The thyristors of the rectifier GB are individually driven by a microprocessor MP which calculates anew, under the continuously changing conditions at a given clock rate of a few microseconds, the respectively applicable phase gating angle α and transmits it to the thyristors in the form of "on" pulses. With 1, 2, 3 and 4 are designated analog-to-digital converters preceding the microprocessor MP, in which the input values required for the calculations of the phase gating angles are converted into digital numbers.
The thyristors can be controlled in accordance with different aspects, either in the form of controlling the motor speed to a constant speed or to a constant torque. To this end it is necessary to determine the actual speed value of the motor GM, which purpose is served by a tachometer generator TD driven by the motor GM, the output signal of which is converted by a converter 5 into an analog voltage which is fed to the analog-to-digital converter 1. By means of a setting member 6, a speed reference value is entered which, converted into a voltage, is fed to an analog-to-digital converter 2 and entered by the latter as a digital number into the microprocessor MP.
For calculating the bucking voltage and for the current controller, the armature current of the motor GM is determined by means of a dc-to-dc transformer GW, the output variable of which is sampled by the analog-to-digital converter 3 and is converted into digital numbers which can be determined by the microprocessor MP and from which the mean current value is calculated. Further required for the calculation of the bucking voltage is the magnitude of the line voltage. The latter is determined from the supplying three-phase voltage U as the linked voltage of two phases by means of a transformer 7, and by an evaluation circuit 8, the average value in time is formed therefrom, which is fed to the analog-to-digital converter 4.
For measuring the current conduction angle δ which, in stationary operation, can vary between 0° and 60°, serves a comparator 9 which derives from the signal of the d-c converter GW a signal which indicates that a current happens to be flowing. The time interval between the leading and the trailing edges of this signal indicates the current conduction angle δ. The microprocessor MP derives, if the armature current is discontinuous, the current conduction angle δ from the output signal of the comparator 9 by measuring the time difference. The calculation of the bucking voltage E further uses the armature circuit resistance R and the armature circuit inductance L which are specific for the respective motor. The calculation of the bucking voltage E further requires the knowledge of the phase gating angle α which, however, need not be measured since it is still present in the microprocessor MP after the computing cycle carried out last as a stored value.
With 10 is designated a setting member for determining the field current of the motor GM.
In the foregoing specification, the invention has been described with reference to an exemplary embodiment thereof. It will, however, be evident that various modifications and changes may be made thereunto without departing from the broader spirit and scope of the invention as set forth in the appended claims. The specification and drawings are, accordingly, to be regarded in an illustrative rather than in a restrictive sense.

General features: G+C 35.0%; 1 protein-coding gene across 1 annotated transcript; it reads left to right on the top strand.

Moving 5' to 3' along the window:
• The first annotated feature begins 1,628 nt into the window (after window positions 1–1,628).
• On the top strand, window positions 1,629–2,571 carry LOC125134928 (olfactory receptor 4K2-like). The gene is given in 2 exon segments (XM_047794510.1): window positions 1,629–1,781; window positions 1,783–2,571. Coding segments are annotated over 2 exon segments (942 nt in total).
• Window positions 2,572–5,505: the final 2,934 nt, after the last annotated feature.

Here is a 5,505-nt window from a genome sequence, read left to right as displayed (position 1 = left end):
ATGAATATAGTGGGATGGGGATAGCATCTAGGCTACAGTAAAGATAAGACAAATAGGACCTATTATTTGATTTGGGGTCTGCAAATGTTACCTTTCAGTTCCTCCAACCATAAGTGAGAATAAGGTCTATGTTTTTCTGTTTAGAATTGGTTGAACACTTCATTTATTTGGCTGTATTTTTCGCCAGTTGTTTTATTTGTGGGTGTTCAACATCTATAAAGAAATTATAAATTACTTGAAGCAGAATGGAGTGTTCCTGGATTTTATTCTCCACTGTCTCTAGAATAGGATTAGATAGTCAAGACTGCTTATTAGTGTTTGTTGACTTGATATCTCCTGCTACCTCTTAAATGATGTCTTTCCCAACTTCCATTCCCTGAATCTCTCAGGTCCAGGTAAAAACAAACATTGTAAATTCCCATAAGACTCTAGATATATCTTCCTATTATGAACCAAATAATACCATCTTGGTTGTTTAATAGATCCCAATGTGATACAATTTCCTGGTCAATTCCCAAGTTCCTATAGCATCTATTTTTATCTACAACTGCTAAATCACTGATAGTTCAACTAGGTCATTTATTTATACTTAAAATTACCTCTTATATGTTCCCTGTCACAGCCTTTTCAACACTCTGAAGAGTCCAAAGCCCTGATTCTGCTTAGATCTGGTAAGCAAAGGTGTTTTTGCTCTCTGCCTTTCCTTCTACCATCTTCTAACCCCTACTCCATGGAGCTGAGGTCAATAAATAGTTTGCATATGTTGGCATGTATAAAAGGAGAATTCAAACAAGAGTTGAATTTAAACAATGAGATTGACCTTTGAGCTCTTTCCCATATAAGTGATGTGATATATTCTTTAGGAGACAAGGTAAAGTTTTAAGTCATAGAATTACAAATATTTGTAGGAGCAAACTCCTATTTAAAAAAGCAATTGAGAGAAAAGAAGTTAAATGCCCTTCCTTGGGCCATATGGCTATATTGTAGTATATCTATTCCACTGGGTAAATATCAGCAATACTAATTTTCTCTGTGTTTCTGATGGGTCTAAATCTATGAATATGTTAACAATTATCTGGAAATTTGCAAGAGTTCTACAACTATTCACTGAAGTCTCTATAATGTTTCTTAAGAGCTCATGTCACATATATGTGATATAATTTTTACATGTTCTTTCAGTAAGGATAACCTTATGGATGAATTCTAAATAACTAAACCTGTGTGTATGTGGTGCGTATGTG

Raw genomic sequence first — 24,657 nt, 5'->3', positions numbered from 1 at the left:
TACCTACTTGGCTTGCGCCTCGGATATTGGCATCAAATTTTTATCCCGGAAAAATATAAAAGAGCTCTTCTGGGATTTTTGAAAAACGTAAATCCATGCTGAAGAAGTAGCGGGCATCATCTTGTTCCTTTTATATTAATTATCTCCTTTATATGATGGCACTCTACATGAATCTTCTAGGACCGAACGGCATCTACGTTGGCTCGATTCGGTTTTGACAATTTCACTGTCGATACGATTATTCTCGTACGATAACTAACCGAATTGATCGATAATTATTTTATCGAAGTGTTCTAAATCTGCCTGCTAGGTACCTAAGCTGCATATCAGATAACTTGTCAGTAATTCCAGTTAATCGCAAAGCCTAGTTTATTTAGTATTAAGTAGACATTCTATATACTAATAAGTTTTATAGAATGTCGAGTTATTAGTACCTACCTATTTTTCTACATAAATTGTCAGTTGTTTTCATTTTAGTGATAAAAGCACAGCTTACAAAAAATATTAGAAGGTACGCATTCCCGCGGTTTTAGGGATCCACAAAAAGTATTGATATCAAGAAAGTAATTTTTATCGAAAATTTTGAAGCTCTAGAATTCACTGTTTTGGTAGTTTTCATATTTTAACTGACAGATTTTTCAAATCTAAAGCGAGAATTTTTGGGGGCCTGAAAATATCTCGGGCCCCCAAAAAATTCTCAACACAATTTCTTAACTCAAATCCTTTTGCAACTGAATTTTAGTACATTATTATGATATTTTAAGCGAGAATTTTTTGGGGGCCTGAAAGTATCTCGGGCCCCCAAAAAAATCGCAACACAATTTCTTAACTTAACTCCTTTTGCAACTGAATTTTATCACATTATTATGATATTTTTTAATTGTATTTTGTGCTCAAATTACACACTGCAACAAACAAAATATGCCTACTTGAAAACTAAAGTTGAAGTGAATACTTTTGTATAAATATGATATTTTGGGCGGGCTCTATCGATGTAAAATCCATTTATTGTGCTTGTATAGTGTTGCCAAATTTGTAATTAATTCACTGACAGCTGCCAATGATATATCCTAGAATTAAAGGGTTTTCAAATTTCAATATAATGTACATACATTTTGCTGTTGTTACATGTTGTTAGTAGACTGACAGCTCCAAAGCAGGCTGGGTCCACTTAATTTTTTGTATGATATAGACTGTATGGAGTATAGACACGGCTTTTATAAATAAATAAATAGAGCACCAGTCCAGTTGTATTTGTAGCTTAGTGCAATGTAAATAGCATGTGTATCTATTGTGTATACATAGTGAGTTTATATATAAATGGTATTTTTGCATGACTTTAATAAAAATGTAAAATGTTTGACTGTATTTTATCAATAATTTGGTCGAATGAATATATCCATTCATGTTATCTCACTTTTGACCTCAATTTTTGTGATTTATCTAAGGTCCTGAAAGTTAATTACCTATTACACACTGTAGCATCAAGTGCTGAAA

|Cited Patent||Filing date||Publication date||Applicant||Title|
|US3593087 *||Jun 30, 1969||Jul 13, 1971||Borg Warner||Motor control system with double ir compensation|
|US3683252 *||May 20, 1970||Aug 8, 1972||Smith Corp A O||Dynamoelectric machine control circuit having current limiting means|
|US4346434 *||Mar 18, 1980||Aug 24, 1982||Hitachi, Ltd.||Apparatus for controlling an electric motor|
|US4749944 *||Dec 3, 1985||Jun 7, 1988||Diesel Kiki Co., Ltd.||Load detecting device for generator|
|1||"A Microprocessor-Controlled Fast-Response Speed Regulator with Dual Mode Current Loop for DCM Drives", by Ohmal et al., IEEE Trans. on Industry Applications, vol. IA-16, #3, 5/80, pp. 388-394.|
|2||"A Performance Analysis of Microprocessor-Based Control Systems Applied to Adjustable Speed Motor Drives", by Konishi et al., IEEE Trans. on Ind. Applics, vol. IA-16, #3, 5/80, pp. 378-387.|
|3||"Digitale Regelung und Steuerung einer Stromrichter-Gespeisten Gleichstrommaschine mit Mikrorechner", 8129 Regelungstechnik, 30/1/82, pp. 378-387, by Magyar et al.|
|4||*||A Microprocessor Controlled Fast Response Speed Regulator with Dual Mode Current Loop for DCM Drives , by Ohmal et al., IEEE Trans. on Industry Applications, vol. IA 16, 3, 5/80, pp. 388 394.|
|5||*||A Performance Analysis of Microprocessor Based Control Systems Applied to Adjustable Speed Motor Drives , by Konishi et al., IEEE Trans. on Ind. Applics, vol. IA 16, 3, 5/80, pp. 378 387.|
|6||*||Digitale Regelung und Steuerung einer Stromrichter Gespeisten Gleichstrommaschine mit Mikrorechner , 8129 Regelungstechnik, 30/1/82, pp. 378 387, by Magyar et al.|
|U.S. Classification||324/139, 388/928.1, 388/815|
|International Classification||H02P7/295, H02P7/292|
|Cooperative Classification||H02P7/295, H02P7/2925|
|European Classification||H02P7/292A, H02P7/295|
|Sep 2, 1992||FPAY||Fee payment|
Year of fee payment: 4
|Oct 15, 1996||REMI||Maintenance fee reminder mailed|
|Mar 9, 1997||LAPS||Lapse for failure to pay maintenance fees|
|May 20, 1997||FP||Expired due to failure to pay maintenance fee|
Effective date: 19970312